NASA’s Perseverance rover is set to land on Mars TONIGHT — and you can catch a glimpse of the Red Planet for yourself.
Mars is set to be visible to the naked eye this evening (February 18) and it will also be in conjunction with the Moon.
The Moon will be about 42%-lit, meaning Mars should shine bright enough to be clearly visible.
This means you’ll be able to use the Moon as a guide to spot the Red Planet in the night sky on what is set to be a historic day.
Mars rises just after sunset so wrap up warm and look for the Moon when the sky is dark.
Around two hours after sunset, you should spot Mars just above the Moon and shining like a reddish star.
Use binoculars to take an even closer look and try imagining Nasa’s Perseverance reaching the surface at around 9pm GMT (4pm ET).
For those in the US, by the time you spot Mars the rover should have hopefully landed.
Nasa’s Perseverance hit the final stretch of its seven-month journey from Earth this week.
This means it will soon start what engineers at the US space agency are calling the «seven minutes of terror».
The six-wheeled rover is set to emit a radio alert as it streaks into the thin Martian atmosphere, and by the time that signal reaches mission managers some 127million miles (204million km) away, Perseverance will already have landed on the Red Planet – hopefully in one piece.
Perseverance is expected to take seven minutes to descend from the top of the Martian atmosphere to the planet’s surface.
That’s less time than the 11-minute-plus radio transmission to Earth.
Thus, tonight’s final, self-guided descent of the rover spacecraft is set to occur during a white-knuckled interval that JPL engineers affectionately refer to as the “seven minutes of terror.”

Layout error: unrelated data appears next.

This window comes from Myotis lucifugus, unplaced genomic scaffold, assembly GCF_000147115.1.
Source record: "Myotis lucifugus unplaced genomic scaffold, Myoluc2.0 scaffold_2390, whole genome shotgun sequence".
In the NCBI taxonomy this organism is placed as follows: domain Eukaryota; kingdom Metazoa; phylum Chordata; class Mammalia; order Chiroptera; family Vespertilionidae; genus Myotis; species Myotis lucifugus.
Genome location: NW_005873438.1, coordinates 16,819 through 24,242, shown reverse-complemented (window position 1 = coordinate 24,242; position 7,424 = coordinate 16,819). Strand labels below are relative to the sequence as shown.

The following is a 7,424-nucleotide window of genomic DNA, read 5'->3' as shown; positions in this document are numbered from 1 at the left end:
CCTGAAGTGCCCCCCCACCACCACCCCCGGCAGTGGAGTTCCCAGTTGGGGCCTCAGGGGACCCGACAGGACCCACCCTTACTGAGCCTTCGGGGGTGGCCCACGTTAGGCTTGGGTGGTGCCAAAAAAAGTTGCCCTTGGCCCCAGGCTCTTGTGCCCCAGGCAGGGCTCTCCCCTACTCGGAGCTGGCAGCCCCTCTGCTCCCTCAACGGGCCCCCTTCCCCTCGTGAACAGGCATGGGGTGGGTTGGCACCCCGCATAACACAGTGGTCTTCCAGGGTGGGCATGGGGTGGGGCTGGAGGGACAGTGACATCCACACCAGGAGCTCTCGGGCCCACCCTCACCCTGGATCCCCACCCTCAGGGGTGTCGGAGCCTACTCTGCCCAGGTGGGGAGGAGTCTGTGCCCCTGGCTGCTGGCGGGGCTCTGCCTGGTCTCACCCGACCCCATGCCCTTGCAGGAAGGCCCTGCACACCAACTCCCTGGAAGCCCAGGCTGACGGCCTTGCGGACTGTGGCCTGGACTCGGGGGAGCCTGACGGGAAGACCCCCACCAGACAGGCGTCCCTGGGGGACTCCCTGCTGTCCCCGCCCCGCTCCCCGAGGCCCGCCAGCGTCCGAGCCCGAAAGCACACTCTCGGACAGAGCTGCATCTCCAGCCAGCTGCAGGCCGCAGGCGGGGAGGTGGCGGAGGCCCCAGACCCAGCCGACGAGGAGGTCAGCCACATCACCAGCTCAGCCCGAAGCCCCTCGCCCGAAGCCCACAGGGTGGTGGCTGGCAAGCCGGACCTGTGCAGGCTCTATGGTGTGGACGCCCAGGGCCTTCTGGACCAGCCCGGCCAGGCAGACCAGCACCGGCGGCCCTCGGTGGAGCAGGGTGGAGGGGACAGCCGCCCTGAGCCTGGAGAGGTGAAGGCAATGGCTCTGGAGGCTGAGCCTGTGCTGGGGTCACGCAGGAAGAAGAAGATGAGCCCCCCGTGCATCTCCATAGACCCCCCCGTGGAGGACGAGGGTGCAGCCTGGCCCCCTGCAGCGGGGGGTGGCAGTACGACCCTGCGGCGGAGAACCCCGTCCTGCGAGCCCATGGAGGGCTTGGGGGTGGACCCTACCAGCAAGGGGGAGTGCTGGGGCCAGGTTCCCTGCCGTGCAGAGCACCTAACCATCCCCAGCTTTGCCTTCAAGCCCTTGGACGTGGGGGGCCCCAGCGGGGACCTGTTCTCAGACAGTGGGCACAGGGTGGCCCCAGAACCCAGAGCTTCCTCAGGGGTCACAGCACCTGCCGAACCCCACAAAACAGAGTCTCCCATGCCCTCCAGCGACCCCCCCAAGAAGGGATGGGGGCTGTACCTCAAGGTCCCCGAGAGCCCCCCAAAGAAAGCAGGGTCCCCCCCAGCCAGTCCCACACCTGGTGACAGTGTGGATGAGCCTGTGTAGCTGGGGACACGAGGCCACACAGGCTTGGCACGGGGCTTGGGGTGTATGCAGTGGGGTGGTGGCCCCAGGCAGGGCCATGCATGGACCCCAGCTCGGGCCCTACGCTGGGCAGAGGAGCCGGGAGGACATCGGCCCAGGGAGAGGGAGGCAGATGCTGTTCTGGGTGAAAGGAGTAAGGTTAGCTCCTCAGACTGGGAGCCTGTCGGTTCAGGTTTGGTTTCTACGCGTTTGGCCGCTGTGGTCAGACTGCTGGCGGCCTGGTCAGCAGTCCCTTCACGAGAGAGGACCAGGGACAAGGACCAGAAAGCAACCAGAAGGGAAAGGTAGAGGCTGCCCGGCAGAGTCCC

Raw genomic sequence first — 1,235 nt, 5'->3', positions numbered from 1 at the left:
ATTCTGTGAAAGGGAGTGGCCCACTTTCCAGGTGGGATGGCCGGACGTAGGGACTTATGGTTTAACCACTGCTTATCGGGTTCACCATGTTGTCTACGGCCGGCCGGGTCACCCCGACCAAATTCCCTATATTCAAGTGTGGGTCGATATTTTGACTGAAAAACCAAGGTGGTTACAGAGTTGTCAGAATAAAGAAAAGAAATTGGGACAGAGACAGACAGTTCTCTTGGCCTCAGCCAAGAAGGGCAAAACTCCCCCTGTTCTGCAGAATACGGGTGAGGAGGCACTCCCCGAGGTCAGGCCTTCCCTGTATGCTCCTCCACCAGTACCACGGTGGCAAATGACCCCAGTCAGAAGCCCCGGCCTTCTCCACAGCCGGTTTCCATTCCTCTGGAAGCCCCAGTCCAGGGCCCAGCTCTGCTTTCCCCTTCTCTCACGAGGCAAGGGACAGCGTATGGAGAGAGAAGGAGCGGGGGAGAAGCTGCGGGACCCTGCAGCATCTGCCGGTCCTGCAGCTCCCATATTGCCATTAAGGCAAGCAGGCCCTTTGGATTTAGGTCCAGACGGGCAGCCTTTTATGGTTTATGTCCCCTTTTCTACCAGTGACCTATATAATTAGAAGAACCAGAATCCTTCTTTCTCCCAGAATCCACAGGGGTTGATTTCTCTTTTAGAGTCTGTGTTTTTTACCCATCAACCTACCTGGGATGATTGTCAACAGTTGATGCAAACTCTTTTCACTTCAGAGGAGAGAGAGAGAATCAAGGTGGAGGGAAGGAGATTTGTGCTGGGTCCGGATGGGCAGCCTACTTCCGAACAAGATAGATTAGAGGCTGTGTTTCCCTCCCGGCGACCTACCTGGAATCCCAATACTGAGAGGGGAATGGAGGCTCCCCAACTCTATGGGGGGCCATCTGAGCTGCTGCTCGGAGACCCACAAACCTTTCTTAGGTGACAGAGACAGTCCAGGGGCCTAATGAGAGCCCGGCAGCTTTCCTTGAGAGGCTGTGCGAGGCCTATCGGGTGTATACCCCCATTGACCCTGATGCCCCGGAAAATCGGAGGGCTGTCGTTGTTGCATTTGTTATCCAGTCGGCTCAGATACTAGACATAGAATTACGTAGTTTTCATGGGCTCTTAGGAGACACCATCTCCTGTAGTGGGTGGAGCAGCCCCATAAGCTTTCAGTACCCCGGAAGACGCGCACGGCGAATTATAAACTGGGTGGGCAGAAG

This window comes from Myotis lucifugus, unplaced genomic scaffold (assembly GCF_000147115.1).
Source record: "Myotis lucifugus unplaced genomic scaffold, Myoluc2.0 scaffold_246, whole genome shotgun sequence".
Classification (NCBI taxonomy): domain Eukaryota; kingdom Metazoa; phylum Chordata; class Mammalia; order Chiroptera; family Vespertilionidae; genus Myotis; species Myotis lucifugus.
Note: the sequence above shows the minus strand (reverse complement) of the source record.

Al Chen, head of the JPL descent and landing team, called it the most critical and most dangerous part of the £1.6billion ($2.7billion) mission.
“Success is never assured,” Chen told a recent news briefing.
Building on discoveries of nearly 20 US outings to Mars dating back to Mariner 4’s 1965 flyby, Perseverance may set the stage for scientists to conclusively show whether life has existed beyond Earth, while paving the way for eventual human missions to the fourth planet from the sun.
A safe landing, as always, comes first.
If all goes as planned, Nasa’s team would receive a follow-up radio signal shortly before 4pm ET (9pm GMT) confirming that Perseverance landed on Martian soil at the edge of an ancient, long-vanished river delta and lake bed.
From there, the nuclear battery-powered rover will embark on the primary objective of its two-year mission.
It will engage a complex suite of instruments in the search for signs of microbial life that may have flourished on Mars billions of years ago.
Nasa will be the third space agency to reach Mars this month.
The United Arab Emirates put its Hope probe into Mars’s orbit last, shortly followed by China’s Tianwen-1 orbiter.